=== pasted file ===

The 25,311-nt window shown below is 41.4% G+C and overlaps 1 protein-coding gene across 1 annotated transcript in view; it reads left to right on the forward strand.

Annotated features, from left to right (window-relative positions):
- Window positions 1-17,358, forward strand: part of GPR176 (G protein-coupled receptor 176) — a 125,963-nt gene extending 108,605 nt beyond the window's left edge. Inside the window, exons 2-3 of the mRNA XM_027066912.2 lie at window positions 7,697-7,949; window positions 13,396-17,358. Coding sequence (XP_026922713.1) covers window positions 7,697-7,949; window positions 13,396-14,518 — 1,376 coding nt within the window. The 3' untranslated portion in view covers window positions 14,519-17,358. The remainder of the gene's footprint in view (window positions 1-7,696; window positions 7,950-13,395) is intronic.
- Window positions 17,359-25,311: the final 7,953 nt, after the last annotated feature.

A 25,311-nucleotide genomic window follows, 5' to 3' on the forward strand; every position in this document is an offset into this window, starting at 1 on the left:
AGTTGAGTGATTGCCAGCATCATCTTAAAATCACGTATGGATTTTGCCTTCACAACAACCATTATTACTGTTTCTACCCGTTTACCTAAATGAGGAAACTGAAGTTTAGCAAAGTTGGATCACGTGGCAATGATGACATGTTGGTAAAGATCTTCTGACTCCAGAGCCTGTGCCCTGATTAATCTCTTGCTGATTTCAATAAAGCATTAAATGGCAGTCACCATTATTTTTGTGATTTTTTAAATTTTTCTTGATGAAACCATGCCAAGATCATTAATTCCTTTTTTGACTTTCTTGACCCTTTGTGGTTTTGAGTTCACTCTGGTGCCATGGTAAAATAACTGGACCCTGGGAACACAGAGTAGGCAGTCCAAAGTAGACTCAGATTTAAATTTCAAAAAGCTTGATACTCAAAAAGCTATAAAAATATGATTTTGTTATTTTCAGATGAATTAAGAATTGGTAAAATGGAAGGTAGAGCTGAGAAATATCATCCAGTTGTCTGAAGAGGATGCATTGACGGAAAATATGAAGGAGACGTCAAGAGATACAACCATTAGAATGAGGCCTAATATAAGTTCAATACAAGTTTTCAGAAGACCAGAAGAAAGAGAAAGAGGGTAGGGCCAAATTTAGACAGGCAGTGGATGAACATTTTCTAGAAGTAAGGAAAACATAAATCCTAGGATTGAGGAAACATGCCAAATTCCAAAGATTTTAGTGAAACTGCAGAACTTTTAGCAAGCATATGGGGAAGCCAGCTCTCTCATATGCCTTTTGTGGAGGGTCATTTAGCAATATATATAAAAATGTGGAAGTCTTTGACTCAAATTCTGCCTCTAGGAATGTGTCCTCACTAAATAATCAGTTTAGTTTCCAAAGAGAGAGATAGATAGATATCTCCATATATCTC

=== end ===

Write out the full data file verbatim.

The 25,311-nt window shown below is 41.4% G+C and overlaps 1 protein-coding gene across 1 annotated transcript in view; it reads left to right on the forward strand.

Annotated features, from left to right (window-relative positions):
- Window positions 1-17,358, forward strand: part of GPR176 (G protein-coupled receptor 176) — a 125,963-nt gene extending 108,605 nt beyond the window's left edge. Inside the window, exons 2-3 of the mRNA XM_027066912.2 lie at window positions 7,697-7,949; window positions 13,396-17,358. Coding sequence (XP_026922713.1) covers window positions 7,697-7,949; window positions 13,396-14,518 — 1,376 coding nt within the window. The 3' untranslated portion in view covers window positions 14,519-17,358. The remainder of the gene's footprint in view (window positions 1-7,696; window positions 7,950-13,395) is intronic.
- Window positions 17,359-25,311: the final 7,953 nt, after the last annotated feature.

A 25,311-nucleotide genomic window follows, 5' to 3' on the forward strand; every position in this document is an offset into this window, starting at 1 on the left:
AGTTGAGTGATTGCCAGCATCATCTTAAAATCACGTATGGATTTTGCCTTCACAACAACCATTATTACTGTTTCTACCCGTTTACCTAAATGAGGAAACTGAAGTTTAGCAAAGTTGGATCACGTGGCAATGATGACATGTTGGTAAAGATCTTCTGACTCCAGAGCCTGTGCCCTGATTAATCTCTTGCTGATTTCAATAAAGCATTAAATGGCAGTCACCATTATTTTTGTGATTTTTTAAATTTTTCTTGATGAAACCATGCCAAGATCATTAATTCCTTTTTTGACTTTCTTGACCCTTTGTGGTTTTGAGTTCACTCTGGTGCCATGGTAAAATAACTGGACCCTGGGAACACAGAGTAGGCAGTCCAAAGTAGACTCAGATTTAAATTTCAAAAAGCTTGATACTCAAAAAGCTATAAAAATATGATTTTGTTATTTTCAGATGAATTAAGAATTGGTAAAATGGAAGGTAGAGCTGAGAAATATCATCCAGTTGTCTGAAGAGGATGCATTGACGGAAAATATGAAGGAGACGTCAAGAGATACAACCATTAGAATGAGGCCTAATATAAGTTCAATACAAGTTTTCAGAAGACCAGAAGAAAGAGAAAGAGGGTAGGGCCAAATTTAGACAGGCAGTGGATGAACATTTTCTAGAAGTAAGGAAAACATAAATCCTAGGATTGAGGAAACATGCCAAATTCCAAAGATTTTAGTGAAACTGCAGAACTTTTAGCAAGCATATGGGGAAGCCAGCTCTCTCATATGCCTTTTGTGGAGGGTCATTTAGCAATATATATAAAAATGTGGAAGTCTTTGACTCAAATTCTGCCTCTAGGAATGTGTCCTCACTAAATAATCAGTTTAGTTTCCAAAGAGAGAGATAGATAGATATCTCCATATATCTC